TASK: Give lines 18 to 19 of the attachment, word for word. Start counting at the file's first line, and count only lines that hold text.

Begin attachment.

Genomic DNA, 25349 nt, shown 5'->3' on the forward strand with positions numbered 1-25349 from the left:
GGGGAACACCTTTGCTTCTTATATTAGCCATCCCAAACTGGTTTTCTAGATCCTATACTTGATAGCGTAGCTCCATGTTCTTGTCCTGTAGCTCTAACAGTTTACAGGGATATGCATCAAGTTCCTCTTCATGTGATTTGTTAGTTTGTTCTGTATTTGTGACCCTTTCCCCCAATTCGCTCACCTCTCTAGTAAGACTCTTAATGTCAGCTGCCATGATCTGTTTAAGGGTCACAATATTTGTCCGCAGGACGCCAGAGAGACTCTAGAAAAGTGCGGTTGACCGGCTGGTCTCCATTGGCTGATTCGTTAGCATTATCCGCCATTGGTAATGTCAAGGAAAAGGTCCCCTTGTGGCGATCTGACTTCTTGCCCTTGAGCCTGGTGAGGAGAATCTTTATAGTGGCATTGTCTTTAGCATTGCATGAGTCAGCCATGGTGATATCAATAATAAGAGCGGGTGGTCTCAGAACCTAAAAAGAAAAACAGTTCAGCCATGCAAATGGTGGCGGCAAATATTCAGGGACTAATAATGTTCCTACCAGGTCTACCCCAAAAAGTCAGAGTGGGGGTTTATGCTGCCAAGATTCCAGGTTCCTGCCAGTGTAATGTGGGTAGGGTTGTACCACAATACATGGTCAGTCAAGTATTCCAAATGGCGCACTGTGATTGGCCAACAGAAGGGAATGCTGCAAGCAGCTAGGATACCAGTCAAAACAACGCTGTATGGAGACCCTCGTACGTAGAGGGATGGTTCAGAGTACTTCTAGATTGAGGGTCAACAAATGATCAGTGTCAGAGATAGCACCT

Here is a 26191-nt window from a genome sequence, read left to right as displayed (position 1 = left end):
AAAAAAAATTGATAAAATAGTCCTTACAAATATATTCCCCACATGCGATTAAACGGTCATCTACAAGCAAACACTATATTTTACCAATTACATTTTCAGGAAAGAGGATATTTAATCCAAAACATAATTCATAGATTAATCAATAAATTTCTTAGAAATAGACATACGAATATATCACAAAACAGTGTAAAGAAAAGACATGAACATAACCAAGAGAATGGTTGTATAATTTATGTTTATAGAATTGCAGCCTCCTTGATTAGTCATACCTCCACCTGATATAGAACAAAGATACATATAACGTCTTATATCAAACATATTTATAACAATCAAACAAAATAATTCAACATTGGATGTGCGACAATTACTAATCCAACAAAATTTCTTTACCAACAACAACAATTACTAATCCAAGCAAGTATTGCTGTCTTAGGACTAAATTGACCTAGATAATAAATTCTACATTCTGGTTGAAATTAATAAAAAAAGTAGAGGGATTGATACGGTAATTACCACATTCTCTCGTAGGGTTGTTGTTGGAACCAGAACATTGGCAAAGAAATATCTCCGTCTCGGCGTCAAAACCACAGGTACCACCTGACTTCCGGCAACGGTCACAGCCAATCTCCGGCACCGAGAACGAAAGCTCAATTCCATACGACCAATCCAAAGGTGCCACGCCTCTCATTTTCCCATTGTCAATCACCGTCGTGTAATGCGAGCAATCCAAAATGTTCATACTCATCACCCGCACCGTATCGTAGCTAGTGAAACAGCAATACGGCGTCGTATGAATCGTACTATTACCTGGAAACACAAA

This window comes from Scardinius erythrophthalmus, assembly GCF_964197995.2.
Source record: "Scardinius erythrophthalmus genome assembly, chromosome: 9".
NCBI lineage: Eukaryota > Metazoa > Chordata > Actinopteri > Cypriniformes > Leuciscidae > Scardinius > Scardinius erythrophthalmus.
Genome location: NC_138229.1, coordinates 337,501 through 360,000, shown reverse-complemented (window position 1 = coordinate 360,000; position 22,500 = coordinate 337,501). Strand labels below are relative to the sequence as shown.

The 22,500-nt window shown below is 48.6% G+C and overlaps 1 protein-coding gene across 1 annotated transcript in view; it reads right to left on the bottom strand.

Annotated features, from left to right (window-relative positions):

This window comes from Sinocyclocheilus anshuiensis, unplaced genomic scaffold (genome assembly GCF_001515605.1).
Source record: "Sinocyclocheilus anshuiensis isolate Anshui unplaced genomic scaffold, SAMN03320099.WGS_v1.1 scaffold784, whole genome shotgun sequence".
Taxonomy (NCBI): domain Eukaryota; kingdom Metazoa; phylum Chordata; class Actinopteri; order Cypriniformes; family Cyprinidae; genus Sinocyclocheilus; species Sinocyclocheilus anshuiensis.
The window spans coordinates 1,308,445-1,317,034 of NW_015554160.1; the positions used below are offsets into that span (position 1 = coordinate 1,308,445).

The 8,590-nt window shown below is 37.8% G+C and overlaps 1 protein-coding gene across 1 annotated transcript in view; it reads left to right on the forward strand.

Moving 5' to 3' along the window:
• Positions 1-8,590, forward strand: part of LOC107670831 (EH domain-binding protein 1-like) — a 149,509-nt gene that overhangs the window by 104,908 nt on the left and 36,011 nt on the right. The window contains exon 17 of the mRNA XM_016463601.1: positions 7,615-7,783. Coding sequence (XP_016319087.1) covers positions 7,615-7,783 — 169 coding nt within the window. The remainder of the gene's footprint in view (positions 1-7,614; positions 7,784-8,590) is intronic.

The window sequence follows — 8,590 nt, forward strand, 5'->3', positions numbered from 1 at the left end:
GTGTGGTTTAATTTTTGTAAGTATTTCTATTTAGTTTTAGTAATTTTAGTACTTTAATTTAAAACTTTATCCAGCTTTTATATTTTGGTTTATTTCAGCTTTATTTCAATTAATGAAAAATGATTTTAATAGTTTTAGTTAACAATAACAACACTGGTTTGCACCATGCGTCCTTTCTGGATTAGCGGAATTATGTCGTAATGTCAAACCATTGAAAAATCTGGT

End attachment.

The window sequence follows — 8,590 nt, forward strand, 5'->3', positions numbered from 1 at the left end:
GTGTGGTTTAATTTTTGTAAGTATTTCTATTTAGTTTTAGTAATTTTAGTACTTTAATTTAAAACTTTATCCAGCTTTTATATTTTGGTTTATTTCAGCTTTATTTCAATTAATGAAAAATGATTTTAATAGTTTTAGTTAACAATAACAACACTGGTTTGCACCATGCGTCCTTTCTGGATTAGCGGAATTATGTCGTAATGTCAAACCATTGAAAAATCTGGT